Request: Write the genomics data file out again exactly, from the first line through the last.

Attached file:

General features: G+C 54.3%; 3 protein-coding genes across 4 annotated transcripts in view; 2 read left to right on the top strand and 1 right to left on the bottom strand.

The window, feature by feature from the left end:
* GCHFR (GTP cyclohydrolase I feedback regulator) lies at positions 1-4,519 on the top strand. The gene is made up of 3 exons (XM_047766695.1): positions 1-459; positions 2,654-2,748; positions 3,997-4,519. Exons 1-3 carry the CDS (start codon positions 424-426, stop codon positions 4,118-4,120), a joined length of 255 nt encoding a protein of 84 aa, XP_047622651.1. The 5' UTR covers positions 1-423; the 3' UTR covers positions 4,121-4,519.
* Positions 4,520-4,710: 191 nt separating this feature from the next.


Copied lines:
General features: G+C 54.3%; 3 protein-coding genes across 4 annotated transcripts in view; 2 read left to right on the top strand and 1 right to left on the bottom strand.

The window, feature by feature from the left end:
* GCHFR (GTP cyclohydrolase I feedback regulator) lies at positions 1-4,519 on the top strand. The gene is made up of 3 exons (XM_047766695.1): positions 1-459; positions 2,654-2,748; positions 3,997-4,519. Exons 1-3 carry the CDS (start codon positions 424-426, stop codon positions 4,118-4,120), a joined length of 255 nt encoding a protein of 84 aa, XP_047622651.1. The 5' UTR covers positions 1-423; the 3' UTR covers positions 4,121-4,519.
* Positions 4,520-4,710: 191 nt separating this feature from the next.